Re: [PATCH v1] arm64: allow building with kcov coverage on ARM64

From: Mark Rutland
Date: Thu Mar 31 2016 - 13:14:56 EST

On Thu, Mar 31, 2016 at 06:33:24PM +0200, Alexander Potapenko wrote:
> On Thu, Mar 31, 2016 at 6:00 PM, Mark Rutland <mark.rutland@xxxxxxx> wrote:
> > On Thu, Mar 31, 2016 at 05:09:29PM +0200, Alexander Potapenko wrote:
> >> Currently kcov instrumentation is disabled for the following files:
> >
> >> arch/x86/boot/*
> >> arch/x86/boot/compressed/*
> >> arch/x86/entry/vdso/*
> >> arch/x86/realmode/rm/*
> >
> > These are executed outside of the usual kernel context / address space,
> > so excluding these makes sense to me.
> >
> >> arch/x86/kernel/*
> >> arch/x86/kernel/apic/*
> >> arch/x86/kernel/cpu/common.c
> >> arch/x86/kernel/cpu/perf_event.c
> >> arch/x86/lib/delay.c
> >> arch/x86/mm/tlb.c
> >
> > For these, it's not immediately clear to me why instrumentation is
> > disabled, so I don't know whether or not we can instrument the analogous
> > arm64 code.
> According to the comments in
> instrumentation of arch/x86/kernel/apic/* and arch/x86/lib/delay.c
> leads to non-deterministic coverage,

To what extent does determinism matter? Are we just ruling out the worst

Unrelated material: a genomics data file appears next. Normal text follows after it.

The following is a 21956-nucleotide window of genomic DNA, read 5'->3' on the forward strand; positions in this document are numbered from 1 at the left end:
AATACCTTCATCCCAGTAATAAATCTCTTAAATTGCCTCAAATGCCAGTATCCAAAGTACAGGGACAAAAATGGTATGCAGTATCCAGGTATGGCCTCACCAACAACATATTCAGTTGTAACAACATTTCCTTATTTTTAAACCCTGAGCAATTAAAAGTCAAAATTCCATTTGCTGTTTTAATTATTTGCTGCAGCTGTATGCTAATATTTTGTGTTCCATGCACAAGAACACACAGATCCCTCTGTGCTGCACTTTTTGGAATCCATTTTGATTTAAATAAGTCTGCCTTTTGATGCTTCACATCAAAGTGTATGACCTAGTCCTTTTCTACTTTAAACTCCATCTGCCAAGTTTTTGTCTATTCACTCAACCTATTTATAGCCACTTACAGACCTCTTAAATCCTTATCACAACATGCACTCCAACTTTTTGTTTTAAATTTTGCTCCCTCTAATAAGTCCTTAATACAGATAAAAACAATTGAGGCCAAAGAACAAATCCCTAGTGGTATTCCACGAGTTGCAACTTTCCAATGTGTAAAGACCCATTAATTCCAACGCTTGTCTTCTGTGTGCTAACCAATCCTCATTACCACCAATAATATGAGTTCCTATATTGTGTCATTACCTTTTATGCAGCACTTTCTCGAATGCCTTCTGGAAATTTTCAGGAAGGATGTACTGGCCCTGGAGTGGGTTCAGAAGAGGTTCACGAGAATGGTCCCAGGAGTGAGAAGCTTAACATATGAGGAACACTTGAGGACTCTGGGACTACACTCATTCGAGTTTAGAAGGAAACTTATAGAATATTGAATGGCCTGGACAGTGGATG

cases, or is this likely to turn into a whack-a-mole game?

Do we exclude clocksources and other driver code?

Looking at the arm64 delay timer code, it looks like everything will be
inlined (and therefore coverage should be deterministic so long as the
delay functions are called deterministically). That said, the same looks
basically true of the x86 code, so I guess I've misunderstood.

> instrumenting others prevent the kernel from booting.

I haven't been able to come up with a scenario whereby kcov would be
fatal for the above, so it's difficult to say if we have equivalent

For reference, do we have any examples as to why any of these prevent

> >> Only a handful of the above have corresponding files in arch/arm64:
> >> arch/arm64/boot/*
> >> arch/arm64/kernel/*
> >> arch/arm64/lib/delay.c
> >
> > We have arch/arm64/kernel/perf_event.c, and a couple of other files that
> > are directly analogous, even if the paths don't quite line up.
> Ok, it makes sense to also disable arch/arm64/kernel/perf_event.c then.

Potentially, though it really depends on why it was excluded on x86.

Some of the arm64 perf code lives in drivers/perf/arm_pmu.c, also.